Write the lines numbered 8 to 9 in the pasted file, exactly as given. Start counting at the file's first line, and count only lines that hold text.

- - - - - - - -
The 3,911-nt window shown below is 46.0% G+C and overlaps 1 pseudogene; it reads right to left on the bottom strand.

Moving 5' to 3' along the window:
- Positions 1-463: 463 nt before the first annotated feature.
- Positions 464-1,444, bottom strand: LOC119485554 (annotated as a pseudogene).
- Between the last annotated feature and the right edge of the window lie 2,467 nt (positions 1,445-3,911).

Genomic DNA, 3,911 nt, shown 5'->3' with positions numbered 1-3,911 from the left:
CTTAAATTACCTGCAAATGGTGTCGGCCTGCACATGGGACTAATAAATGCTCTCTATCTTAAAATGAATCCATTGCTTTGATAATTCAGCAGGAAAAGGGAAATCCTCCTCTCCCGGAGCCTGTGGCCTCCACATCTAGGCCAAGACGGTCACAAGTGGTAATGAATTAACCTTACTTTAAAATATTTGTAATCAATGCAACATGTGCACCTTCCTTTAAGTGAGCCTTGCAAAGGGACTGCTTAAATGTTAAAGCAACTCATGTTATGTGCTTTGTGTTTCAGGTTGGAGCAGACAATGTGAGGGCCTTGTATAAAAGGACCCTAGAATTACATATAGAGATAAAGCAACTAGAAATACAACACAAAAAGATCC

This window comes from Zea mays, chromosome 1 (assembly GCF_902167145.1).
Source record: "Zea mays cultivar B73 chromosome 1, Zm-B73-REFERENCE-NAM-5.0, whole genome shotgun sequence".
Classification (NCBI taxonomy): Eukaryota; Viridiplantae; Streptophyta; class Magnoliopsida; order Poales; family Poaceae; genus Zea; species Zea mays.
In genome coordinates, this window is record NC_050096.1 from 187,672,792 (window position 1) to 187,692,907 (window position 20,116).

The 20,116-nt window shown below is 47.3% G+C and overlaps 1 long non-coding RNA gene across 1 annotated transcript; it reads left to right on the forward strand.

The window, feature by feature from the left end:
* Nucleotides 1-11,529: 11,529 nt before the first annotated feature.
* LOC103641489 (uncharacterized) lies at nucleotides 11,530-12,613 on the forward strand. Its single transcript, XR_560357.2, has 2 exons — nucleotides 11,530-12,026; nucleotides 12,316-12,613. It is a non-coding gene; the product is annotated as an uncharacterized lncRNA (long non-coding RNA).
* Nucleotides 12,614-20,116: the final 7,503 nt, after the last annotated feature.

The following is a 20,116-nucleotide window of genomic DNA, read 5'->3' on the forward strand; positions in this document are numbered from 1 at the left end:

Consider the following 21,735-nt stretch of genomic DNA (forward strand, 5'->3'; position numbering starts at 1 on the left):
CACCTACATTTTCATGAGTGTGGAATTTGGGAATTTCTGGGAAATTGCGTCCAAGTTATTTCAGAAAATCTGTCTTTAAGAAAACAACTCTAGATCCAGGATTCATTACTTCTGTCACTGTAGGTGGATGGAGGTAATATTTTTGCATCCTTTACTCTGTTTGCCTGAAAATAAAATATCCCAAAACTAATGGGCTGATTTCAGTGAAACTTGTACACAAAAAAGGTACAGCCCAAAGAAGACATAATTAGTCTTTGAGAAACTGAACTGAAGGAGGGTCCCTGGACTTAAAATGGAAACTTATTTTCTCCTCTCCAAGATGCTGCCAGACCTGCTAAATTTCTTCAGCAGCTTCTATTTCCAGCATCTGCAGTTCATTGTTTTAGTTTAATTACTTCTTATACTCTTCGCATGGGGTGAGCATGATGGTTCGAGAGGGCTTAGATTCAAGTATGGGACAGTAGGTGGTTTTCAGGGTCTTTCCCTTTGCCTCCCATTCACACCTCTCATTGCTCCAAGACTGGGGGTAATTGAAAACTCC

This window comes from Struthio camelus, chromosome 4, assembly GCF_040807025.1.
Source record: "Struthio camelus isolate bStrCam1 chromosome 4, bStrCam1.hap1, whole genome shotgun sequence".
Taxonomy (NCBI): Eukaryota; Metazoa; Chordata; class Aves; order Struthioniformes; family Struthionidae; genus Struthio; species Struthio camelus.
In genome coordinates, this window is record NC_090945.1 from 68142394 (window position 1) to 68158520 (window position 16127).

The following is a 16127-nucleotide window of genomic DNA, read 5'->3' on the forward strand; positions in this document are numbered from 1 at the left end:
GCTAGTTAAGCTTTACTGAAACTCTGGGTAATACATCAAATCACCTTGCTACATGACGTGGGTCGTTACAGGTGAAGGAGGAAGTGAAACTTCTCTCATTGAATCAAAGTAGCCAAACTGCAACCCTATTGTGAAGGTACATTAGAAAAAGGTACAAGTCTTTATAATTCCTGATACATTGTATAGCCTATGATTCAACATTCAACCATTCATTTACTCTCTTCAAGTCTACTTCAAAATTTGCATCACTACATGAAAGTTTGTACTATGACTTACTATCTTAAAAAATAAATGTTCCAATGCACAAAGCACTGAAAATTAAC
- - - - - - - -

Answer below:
This window comes from Zea mays, chromosome 1 (assembly GCF_902167145.1).
Source record: "Zea mays cultivar B73 chromosome 1, Zm-B73-REFERENCE-NAM-5.0, whole genome shotgun sequence".